"While art and science have been intertwined for centuries, it
looks like it's going to be a while before artists and scientists
collaborate on an equal footing... cross-fertilization between science
and the arts does not cut both ways... "Science and technology have
always had a great deal of influence on the arts, but the arts have
not had much influence on science and technology. It's disappointing,"
Wilson said. Although certain technology research centers, such
as Xerox PARC in Palo Alto, have had an artist-in-residence on their
team, few commercial organizations are willing to sponsor arts-based
research. Microsoft may have sponsored Wilson's book launch, but
Dan'l Lewin, the Microsoft executive who hosted the event, said
that the company has no immediate plans to hire artists for its
research center. "This event is really just about community support."
of Art Place and Tech Lane By Chloe Veltman*.
Wired, december 4, 2001
"Stephen Wilson in his new book, "Information Arts" takes us on
an extraordinary tour of the ever widening landscape of art practice
today. The book is not only a compendium of a great range of artists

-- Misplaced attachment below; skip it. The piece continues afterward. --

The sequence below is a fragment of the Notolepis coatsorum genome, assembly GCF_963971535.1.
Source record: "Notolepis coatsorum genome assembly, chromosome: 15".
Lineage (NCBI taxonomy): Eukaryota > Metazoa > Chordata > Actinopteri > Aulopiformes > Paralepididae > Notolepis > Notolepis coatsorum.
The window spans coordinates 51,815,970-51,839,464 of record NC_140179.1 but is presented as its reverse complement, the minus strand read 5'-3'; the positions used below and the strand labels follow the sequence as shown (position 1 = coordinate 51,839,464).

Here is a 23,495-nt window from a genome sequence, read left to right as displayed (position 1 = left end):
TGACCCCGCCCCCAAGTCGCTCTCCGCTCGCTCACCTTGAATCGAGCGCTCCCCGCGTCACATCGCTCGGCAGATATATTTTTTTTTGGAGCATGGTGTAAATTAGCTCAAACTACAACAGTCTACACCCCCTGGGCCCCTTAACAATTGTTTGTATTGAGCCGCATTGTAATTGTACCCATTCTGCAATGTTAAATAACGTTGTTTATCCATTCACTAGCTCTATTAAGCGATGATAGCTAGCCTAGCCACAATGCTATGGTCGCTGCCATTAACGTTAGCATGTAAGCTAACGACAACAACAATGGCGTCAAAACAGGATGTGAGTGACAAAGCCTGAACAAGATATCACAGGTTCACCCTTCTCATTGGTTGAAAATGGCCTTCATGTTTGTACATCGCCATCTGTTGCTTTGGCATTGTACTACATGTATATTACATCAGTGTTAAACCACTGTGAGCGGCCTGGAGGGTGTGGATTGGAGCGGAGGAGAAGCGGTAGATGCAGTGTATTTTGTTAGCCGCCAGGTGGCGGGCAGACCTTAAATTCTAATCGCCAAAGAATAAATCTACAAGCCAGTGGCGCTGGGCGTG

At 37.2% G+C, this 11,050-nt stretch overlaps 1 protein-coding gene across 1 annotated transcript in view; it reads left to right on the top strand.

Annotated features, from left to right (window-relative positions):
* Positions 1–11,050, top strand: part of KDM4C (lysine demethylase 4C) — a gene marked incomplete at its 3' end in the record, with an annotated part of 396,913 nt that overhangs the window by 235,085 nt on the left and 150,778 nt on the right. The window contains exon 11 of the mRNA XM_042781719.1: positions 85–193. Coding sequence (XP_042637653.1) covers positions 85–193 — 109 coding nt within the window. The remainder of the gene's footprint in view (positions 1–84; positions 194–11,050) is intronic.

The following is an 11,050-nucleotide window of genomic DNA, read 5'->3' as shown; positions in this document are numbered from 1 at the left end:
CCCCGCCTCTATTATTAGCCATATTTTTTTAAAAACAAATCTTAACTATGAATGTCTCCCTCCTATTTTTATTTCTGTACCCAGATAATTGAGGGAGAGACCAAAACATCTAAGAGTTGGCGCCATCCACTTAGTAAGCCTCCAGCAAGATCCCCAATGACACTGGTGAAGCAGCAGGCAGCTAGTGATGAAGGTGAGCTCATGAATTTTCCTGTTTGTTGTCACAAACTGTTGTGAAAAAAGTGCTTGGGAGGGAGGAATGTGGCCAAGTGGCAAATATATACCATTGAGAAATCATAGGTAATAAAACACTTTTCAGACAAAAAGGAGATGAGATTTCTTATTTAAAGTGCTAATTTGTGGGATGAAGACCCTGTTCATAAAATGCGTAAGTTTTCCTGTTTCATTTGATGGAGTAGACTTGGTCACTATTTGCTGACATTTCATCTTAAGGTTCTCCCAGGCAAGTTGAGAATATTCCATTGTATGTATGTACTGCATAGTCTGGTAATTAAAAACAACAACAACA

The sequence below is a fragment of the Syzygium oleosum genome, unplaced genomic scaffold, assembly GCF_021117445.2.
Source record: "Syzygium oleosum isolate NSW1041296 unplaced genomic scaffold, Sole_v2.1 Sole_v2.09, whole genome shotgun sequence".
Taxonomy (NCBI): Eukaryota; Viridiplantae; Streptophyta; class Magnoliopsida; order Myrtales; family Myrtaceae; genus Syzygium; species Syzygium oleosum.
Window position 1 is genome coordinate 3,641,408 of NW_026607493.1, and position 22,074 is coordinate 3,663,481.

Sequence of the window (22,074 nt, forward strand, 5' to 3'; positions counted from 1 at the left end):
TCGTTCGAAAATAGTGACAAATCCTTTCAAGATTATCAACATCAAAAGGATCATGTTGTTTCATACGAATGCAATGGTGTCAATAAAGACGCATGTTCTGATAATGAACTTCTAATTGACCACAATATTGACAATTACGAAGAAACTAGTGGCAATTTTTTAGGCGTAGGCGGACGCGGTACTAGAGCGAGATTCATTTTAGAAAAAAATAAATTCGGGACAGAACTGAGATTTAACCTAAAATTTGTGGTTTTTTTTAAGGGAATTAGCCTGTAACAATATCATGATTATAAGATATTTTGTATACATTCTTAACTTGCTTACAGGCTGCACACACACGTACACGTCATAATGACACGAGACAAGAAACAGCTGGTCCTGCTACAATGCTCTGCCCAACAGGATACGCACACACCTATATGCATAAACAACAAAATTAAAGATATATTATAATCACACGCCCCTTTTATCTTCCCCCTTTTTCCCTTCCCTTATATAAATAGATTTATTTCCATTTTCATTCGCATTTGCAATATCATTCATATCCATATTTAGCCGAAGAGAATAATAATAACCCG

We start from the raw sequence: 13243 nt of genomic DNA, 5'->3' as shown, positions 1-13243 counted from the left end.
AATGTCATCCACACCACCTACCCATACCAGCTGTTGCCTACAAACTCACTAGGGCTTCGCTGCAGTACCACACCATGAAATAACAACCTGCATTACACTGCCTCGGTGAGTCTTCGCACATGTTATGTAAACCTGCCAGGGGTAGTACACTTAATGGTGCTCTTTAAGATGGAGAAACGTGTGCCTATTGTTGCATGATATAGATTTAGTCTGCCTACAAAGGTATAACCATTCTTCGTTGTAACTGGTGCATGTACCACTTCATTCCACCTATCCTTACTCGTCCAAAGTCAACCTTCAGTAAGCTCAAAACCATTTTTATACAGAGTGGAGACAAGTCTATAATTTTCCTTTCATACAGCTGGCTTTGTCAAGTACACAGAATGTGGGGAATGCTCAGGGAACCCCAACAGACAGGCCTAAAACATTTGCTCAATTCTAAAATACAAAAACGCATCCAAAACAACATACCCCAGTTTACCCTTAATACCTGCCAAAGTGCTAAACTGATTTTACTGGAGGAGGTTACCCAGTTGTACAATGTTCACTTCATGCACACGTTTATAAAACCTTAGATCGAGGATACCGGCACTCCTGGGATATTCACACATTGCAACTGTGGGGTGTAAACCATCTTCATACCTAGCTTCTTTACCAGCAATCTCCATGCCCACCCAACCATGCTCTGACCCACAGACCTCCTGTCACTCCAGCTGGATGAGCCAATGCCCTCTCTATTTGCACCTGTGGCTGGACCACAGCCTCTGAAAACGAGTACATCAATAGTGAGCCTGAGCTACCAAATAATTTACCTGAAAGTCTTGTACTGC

works but an equally compelling inquiry into the very role of the
artist and the context in which art is produced... Stephen Wilson
who has worked as an artist and researcher for the past twenty years
presents his book as a resource in the reexamination of the relationship
between research and art, between science and art.... Cultural critics
need to open a space of understanding to read the sciences as a
domain proper for the arts. And the sciences need understand the
enormous value artists can bring to the sciences.... He argues the
necessity and pleasure of including techno-scientific research in
a definition of art. He has given us an invaluable book presenting
such work and an invitation to engage such dialogue."
Wilson's Information Arts Book Review By Marc Lafia*.
Rhizome, january 6, 2002.